The above algorithm is not the greatest improvement on Bisection. Like I said before I am looking at using random numbers in tweaking basic algorithms I have used the approach with Newton and Halley's method. So far no success.

Namir


Edited: 17 Aug 2011, 8:15 a.m.

#12

Hi hugh,

Thank you for your interest on the page "
Ostrowski's method " and "SOLVE alternative for the HP 42S " (necessary not to be OT ;-)

Take a look at the return code,
it would be '3' for your initial guesses of {-271.15, 100.0},
which means

Quote:
3 : The search concentrated in a local flat region of the function. f(x_{n+2}) == f(x_{n+1})

It would occur mainly because of too wide set of initial guesses.

If you try that of {-271.15, 0} or {-100, 100},

the solve will converge to the correct answer of -106.310044029008282.

Quote:
main: -271.15, 100, f(-256.651643757074339) = -1e-05, 3
main: -271.15, 0, f(-106.310044029008282) = 1.52466e-20, 1
main: -100, 100, f(-106.310044029008282) = 1.52466e-20, 1

Best regards,

Lyuka

Edited: 17 Aug 2011, 1:38 a.m.


#13

I like your C code because it examines the function values for the initial guesses and is able to exit if any of these guesses are at or close to the root. This is what I call the "deluxe version" of an implementation where all scenarios are handled.

Namir


#14

It's my pleasure, thank you for saying that :-)



Lyuka


#15

Hi,

I was looking at the following part of your C code:

   if (0.0 == (f - e) * (f - d)) {
c = (a + 3 * b) * 0.25;
if (0.0 == (f = (*func)(c))) { *x = c; return 0; }
if (0.0 == (f - e) * (f - d)) { *x = c; return 7; }
}

How about something like:

   while (0.0 == (f - e) * (f - d)) {
c = a + (b-a)*rand()/RAND_MAX;
if (0.0 == (f = (*func)(c))) { *x = c; return 0; }
}

The suggested code calculates c as a random value in the interval [a,b].

Namir


#16

Hi,



It seems good an idea, however the iteration limit must be used.

If the condition kept false several times, it must be concerned that it would be occurring because of too narrow initial guesses, or not.

In such case, the third guess 'c' would better be put outside of the 'a' to 'b' region.

This kind of 'pivot' strategy is difficult to decide.

Best regards,

Lyuka


#17

You are right. After I posted the message I thought teh while loop perhaps needed a counter? Also the range for calculating c may need to be wider. You are not obligated to have a < c < b.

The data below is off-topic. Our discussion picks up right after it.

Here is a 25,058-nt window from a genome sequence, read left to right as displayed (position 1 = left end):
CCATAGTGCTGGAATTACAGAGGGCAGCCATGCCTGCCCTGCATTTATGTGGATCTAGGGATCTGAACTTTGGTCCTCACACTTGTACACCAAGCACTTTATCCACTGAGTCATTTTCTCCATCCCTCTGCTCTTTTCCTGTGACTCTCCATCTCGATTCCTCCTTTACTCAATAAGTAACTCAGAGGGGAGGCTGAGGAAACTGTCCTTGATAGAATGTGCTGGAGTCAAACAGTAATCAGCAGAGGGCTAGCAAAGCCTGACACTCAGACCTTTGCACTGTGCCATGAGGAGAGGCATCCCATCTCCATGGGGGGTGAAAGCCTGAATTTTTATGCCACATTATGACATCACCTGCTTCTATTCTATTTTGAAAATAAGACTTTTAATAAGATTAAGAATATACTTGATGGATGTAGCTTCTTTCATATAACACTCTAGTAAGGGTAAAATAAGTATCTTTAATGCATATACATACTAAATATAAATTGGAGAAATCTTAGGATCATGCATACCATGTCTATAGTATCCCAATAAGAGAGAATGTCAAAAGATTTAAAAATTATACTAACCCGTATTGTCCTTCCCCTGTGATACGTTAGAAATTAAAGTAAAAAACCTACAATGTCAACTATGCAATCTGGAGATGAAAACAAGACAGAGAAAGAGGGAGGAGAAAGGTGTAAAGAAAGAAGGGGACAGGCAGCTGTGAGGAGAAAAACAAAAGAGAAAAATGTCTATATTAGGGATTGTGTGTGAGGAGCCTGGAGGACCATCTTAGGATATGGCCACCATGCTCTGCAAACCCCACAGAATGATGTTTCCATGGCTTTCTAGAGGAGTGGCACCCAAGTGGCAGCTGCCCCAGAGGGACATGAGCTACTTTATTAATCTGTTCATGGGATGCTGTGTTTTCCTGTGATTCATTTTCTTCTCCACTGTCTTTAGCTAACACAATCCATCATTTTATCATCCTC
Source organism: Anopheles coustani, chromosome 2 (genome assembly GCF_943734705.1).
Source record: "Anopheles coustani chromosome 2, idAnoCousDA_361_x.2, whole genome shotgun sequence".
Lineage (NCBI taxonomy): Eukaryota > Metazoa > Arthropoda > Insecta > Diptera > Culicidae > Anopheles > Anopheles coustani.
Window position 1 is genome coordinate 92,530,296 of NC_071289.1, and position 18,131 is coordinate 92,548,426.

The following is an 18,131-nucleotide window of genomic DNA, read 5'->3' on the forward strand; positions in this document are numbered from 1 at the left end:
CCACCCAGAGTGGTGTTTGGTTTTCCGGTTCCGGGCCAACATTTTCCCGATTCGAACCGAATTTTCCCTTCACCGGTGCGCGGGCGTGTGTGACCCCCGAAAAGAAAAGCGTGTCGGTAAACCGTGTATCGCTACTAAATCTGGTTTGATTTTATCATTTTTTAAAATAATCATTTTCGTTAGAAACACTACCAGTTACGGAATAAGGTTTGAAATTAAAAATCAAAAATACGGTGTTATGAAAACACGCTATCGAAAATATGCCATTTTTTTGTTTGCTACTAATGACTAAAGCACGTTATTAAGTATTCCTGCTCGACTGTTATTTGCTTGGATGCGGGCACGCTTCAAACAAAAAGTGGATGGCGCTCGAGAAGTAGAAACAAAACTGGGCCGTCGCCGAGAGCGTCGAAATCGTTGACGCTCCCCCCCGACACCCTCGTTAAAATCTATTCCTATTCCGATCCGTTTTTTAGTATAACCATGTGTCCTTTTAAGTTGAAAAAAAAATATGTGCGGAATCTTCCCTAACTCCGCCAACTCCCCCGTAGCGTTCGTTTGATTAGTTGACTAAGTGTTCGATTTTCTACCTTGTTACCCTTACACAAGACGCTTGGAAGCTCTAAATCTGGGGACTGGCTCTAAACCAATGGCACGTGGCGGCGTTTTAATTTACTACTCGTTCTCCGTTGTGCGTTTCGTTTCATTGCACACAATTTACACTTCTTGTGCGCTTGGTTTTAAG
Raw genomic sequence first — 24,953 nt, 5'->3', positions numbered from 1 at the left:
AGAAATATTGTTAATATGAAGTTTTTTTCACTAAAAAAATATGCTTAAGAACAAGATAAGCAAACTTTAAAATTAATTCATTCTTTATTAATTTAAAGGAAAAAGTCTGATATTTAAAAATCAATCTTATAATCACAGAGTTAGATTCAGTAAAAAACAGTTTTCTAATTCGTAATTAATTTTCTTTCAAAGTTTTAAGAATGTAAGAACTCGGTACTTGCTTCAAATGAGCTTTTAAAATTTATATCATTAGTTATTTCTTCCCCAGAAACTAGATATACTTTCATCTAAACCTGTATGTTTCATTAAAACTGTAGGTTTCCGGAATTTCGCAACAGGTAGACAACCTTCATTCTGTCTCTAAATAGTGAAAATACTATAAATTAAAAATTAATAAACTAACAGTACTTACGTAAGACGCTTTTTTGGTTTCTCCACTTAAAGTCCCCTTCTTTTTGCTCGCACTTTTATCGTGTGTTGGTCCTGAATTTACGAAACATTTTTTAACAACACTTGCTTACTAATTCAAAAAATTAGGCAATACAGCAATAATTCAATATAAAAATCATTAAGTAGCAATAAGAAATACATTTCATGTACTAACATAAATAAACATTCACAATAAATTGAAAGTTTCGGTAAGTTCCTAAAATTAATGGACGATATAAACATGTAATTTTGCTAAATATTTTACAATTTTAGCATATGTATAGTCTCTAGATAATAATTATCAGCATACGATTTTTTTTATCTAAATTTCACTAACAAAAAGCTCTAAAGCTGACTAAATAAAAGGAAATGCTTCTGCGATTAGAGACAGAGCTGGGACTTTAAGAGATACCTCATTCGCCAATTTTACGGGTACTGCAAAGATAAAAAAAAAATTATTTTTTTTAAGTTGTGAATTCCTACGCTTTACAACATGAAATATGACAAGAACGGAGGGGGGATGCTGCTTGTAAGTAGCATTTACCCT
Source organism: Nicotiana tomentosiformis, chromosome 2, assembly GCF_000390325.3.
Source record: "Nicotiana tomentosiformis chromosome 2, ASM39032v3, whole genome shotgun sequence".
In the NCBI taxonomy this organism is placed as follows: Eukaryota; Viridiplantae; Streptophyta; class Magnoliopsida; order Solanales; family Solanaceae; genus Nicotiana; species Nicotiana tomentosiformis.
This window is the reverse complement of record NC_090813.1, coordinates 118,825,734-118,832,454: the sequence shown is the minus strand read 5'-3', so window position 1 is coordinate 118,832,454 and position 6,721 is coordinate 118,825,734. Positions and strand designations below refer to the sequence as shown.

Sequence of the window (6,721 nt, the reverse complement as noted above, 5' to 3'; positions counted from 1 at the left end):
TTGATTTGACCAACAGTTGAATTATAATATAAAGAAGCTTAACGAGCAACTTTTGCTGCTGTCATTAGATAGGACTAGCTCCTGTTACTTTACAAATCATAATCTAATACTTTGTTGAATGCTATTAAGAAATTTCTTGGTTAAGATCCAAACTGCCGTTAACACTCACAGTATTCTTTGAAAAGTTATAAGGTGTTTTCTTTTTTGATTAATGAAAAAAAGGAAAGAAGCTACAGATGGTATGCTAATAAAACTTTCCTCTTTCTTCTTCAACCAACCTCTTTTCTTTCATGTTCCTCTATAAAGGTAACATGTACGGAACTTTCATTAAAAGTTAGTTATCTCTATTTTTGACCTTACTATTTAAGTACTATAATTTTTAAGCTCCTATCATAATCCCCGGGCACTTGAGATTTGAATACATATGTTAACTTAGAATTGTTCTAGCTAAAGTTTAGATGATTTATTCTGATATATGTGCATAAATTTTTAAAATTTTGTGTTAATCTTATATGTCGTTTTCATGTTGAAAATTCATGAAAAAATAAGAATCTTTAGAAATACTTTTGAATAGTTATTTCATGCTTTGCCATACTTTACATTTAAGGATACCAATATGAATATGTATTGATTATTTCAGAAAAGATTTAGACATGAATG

#18

Hi Namir,



Inspired by your hints of using random() function,

I modified the _ost() function to deal with the case f(x_n+2) == f(x_n+1)

by pivoting the value to the random position between two previous values.

Quote:
if (0 == (f - e)) {
if (p++ > MAXPVT) { *x = c; return 3; }
c = a + (b - a) * (1.0 + (double)random()) / M2E31;
f = (*func)(c);
continue;
}

It seems to work well, also for the case of hugh steer's temperature related function.

Best regards,

Lyuka


Edited: 18 Aug 2011, 5:10 p.m.

#19

Hugh,

I got to play with Ostrowski's method using f(x)=e^x-3*x^2 and comparing it with Newton's method and the faster Halley's method. Since Ostrowski's method uses two initial guesses (and calculates a third guess as the average of the first two), I used the average of these guesses for the Newton and Halley methods, to even up the score a bit. In this case, Ostrowski's method did better than Newton but not better than Halley.

If I use the first guess for Newton and Halley methods, then depending on that guess and the second guess (used only by Ostrowski's method) I get a few cases where Ostrowski's method outperforms the other two!

Thanks for the fantastic article (and thanks for Luyka for writing that web page). It is a true gem in numerical analysis and for a root-seeking junkie like me!!

Namir

Edited: 17 Aug 2011, 1:23 a.m.


#20

all credit goes to lyuka for the article. i followed his post earlier (seems to have disappeared) to investigate this method. yes, i am interested in root methods too. mostly i use ridders method and find it very stable. the code is also small. i wanted to try this method out and compare it.

to lyuka, thanks. it looks like the method finds my function flat. it is true that the curve has a flattened end. this has fooled other methods too. the annoying thing is that this particular example comes from a real world case.